Help and advice on coronavirus and where to find support

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Don’t let coronavirus concerns affect your mental health

Talk to us before things get worse

If coronavirus concerns are affecting your mental health, don't suffer in silence - talk to us.

That’s the message from Porchlight this mental health awareness week.

If you are on a low income, experience poor health or live in insecure housing, you may now be facing even more stress because of the pandemic.

We usually work with people face-to-face, but while the lockdown is in place we will support you over the phone and online.

“We’re still here to provide support, empathy and show you that someone still cares,” explains Porchlight’s Julia Hargreaves.

“Our support workers stay in regular contact if you are struggling with your mental health. They will listen to your concerns, share mental health coping techniques, and help you to access support for housing, money and health issues, as well as more specialist help if needed.

“They also run online group activities such as cookery workshops, mindfulness, relaxation and art sessions, and virtual meet-ups with those that have similar experiences to help you feel connected with others during this difficult time.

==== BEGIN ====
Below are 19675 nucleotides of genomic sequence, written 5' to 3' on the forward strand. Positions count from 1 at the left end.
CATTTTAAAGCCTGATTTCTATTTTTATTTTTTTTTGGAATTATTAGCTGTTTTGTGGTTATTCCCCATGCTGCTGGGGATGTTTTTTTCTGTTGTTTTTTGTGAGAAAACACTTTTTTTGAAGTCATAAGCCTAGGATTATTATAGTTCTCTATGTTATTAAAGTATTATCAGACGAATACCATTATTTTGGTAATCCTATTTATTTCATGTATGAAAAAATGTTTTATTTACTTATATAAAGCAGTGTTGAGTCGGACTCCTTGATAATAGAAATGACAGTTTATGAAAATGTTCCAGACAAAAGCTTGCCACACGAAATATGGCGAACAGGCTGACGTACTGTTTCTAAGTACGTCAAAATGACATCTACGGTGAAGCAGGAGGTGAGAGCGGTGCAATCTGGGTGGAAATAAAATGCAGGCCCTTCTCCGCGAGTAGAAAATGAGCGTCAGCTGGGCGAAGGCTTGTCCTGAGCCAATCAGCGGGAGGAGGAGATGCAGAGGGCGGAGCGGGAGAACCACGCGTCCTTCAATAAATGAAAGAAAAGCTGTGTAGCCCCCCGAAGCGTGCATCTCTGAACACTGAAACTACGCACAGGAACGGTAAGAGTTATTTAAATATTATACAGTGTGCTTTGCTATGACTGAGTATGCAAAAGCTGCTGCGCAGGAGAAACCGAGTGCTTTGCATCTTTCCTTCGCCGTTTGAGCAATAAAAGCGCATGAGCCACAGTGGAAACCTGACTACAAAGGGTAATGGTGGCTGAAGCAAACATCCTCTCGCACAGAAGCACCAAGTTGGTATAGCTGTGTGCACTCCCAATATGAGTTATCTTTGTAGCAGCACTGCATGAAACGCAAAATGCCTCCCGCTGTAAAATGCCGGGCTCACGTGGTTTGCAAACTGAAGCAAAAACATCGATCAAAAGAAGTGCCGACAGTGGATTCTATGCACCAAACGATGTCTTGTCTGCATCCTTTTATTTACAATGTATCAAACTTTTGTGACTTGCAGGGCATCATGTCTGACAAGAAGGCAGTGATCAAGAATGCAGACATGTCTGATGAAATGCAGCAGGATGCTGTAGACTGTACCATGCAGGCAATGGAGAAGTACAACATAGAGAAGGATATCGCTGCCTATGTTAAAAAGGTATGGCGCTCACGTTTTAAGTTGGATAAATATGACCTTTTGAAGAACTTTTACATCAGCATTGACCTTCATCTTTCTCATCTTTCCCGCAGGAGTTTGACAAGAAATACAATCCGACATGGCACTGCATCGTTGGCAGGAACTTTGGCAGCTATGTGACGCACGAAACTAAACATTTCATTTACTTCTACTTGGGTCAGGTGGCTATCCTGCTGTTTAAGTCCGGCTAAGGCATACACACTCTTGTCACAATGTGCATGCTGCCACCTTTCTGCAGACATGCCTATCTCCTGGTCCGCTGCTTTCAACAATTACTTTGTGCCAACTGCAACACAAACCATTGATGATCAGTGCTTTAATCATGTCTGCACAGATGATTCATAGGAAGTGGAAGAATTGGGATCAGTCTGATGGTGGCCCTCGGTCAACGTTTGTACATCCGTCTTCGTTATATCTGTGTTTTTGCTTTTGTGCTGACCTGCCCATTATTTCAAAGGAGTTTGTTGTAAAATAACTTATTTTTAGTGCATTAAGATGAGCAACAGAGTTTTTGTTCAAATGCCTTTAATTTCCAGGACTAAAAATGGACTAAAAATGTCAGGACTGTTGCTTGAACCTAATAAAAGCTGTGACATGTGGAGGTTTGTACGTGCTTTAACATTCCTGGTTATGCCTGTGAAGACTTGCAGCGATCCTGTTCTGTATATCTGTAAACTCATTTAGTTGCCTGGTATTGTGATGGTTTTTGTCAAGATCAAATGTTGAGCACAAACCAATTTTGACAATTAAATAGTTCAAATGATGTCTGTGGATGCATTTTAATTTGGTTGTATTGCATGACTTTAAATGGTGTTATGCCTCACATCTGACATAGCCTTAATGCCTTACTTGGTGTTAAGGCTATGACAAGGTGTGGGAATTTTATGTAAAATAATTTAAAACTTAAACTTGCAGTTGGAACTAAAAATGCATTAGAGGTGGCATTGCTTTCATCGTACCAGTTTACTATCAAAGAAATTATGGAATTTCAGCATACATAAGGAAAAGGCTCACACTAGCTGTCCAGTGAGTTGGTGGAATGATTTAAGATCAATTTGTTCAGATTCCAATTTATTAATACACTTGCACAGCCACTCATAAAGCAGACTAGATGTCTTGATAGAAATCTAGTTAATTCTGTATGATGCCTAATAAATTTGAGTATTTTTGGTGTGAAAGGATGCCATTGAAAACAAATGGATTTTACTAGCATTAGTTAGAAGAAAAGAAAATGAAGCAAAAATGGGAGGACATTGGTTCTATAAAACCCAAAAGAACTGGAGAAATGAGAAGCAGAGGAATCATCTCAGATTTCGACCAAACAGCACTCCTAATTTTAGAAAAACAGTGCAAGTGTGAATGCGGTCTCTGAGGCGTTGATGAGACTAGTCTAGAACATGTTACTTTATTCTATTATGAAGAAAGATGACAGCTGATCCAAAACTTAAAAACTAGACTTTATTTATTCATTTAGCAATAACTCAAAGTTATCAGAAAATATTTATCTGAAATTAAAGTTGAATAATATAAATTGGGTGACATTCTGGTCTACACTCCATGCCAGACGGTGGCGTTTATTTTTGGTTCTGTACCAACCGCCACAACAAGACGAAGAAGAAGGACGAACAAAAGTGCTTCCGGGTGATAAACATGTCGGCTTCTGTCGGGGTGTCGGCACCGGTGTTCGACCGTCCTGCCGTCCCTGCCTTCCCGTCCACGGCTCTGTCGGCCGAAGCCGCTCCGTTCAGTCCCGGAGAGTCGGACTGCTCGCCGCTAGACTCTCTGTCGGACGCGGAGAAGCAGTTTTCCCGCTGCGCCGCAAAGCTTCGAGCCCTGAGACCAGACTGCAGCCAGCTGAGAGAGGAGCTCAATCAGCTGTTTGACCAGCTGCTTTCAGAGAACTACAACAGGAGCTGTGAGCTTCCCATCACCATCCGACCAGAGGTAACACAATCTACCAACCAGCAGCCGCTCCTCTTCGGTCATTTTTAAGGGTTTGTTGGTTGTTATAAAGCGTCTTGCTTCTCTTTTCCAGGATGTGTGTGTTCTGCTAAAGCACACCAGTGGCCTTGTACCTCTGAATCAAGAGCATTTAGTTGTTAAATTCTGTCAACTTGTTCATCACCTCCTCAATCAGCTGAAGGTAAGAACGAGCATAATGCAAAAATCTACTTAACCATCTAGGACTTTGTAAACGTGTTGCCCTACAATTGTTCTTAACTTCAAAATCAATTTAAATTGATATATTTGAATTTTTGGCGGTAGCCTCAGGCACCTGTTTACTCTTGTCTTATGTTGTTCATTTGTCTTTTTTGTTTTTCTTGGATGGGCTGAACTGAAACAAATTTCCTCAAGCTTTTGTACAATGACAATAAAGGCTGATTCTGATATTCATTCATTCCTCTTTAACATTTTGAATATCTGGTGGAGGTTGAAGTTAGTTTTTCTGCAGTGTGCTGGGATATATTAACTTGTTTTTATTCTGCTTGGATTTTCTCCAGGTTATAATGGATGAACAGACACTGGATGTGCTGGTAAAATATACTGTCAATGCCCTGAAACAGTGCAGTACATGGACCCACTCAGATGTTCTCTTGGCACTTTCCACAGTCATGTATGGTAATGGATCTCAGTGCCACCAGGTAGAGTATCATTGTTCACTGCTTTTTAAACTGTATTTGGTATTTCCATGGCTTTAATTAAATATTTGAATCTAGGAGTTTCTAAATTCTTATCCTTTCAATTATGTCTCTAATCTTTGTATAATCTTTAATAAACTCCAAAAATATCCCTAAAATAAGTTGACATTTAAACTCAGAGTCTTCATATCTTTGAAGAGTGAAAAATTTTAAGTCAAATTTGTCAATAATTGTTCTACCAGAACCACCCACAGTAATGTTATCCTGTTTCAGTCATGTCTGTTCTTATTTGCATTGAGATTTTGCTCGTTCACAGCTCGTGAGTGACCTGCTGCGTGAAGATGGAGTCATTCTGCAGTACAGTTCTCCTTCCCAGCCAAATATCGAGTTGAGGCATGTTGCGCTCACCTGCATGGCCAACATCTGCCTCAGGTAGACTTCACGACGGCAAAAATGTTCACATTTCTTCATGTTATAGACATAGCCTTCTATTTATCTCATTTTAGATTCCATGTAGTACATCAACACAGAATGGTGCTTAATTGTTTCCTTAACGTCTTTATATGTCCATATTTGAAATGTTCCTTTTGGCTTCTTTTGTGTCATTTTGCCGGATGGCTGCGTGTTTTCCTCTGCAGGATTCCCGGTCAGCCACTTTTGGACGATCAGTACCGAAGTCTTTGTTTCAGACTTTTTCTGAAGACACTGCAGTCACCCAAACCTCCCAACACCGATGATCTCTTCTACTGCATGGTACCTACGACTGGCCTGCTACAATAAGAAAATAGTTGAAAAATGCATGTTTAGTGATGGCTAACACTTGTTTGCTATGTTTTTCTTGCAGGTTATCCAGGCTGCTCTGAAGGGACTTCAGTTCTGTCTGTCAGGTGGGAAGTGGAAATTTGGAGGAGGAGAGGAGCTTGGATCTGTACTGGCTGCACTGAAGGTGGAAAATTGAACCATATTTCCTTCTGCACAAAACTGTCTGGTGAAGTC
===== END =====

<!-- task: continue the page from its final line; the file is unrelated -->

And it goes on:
“And they can help if you find it difficult to access virtual support. We’ve sourced smart phones and tablets so people can talk to their support workers via video call, and printed off information bundles for those who do not use the internet at all.”

Poor mental health can have a knock-on effect on many other areas of your life. If you struggling with your mental health, you can find it more difficult to stay employed, maintain a tenancy, manage debts or stay connected to others. We will help you address all the issues you are facing.

We’ll continue to be here for people throughout the coronavirus crisis and beyond. We expect the effect of the crisis on people’s mental health will continue as lockdown eases and we see the longer-term consequences on individuals and communities.

“We predict the number of people needing mental health support will increase over the coming months due to the emotional and economic impact of the virus,” says Julia Hargreaves.

“We’re planning for this likely increase in demand, putting the resources in place to take action quickly and effectively to help communities recover from the impact of the crisis."